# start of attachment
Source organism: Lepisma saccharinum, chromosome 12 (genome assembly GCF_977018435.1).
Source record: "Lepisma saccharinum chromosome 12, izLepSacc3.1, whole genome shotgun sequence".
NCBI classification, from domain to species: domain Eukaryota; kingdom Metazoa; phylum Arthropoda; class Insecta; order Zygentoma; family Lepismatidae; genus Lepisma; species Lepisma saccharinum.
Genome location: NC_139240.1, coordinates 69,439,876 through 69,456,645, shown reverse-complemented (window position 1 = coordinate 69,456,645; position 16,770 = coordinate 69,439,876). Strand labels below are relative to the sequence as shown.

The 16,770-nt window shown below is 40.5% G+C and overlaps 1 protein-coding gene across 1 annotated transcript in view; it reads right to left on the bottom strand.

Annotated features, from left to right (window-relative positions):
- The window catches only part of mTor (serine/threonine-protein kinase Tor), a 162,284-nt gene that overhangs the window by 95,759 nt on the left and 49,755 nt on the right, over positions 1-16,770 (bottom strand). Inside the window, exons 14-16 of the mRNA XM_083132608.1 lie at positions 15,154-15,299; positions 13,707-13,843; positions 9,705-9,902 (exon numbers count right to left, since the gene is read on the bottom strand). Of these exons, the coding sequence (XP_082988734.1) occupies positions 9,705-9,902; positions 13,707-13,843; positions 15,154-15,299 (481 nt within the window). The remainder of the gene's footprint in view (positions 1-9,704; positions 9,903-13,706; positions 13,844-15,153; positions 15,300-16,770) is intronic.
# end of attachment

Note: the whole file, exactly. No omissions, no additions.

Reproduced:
Source organism: Lepisma saccharinum, chromosome 12 (genome assembly GCF_977018435.1).
Source record: "Lepisma saccharinum chromosome 12, izLepSacc3.1, whole genome shotgun sequence".
NCBI classification, from domain to species: domain Eukaryota; kingdom Metazoa; phylum Arthropoda; class Insecta; order Zygentoma; family Lepismatidae; genus Lepisma; species Lepisma saccharinum.
Genome location: NC_139240.1, coordinates 69,439,876 through 69,456,645, shown reverse-complemented (window position 1 = coordinate 69,456,645; position 16,770 = coordinate 69,439,876). Strand labels below are relative to the sequence as shown.

The 16,770-nt window shown below is 40.5% G+C and overlaps 1 protein-coding gene across 1 annotated transcript in view; it reads right to left on the bottom strand.

Annotated features, from left to right (window-relative positions):
- The window catches only part of mTor (serine/threonine-protein kinase Tor), a 162,284-nt gene that overhangs the window by 95,759 nt on the left and 49,755 nt on the right, over positions 1-16,770 (bottom strand). Inside the window, exons 14-16 of the mRNA XM_083132608.1 lie at positions 15,154-15,299; positions 13,707-13,843; positions 9,705-9,902 (exon numbers count right to left, since the gene is read on the bottom strand). Of these exons, the coding sequence (XP_082988734.1) occupies positions 9,705-9,902; positions 13,707-13,843; positions 15,154-15,299 (481 nt within the window). The remainder of the gene's footprint in view (positions 1-9,704; positions 9,903-13,706; positions 13,844-15,153; positions 15,300-16,770) is intronic.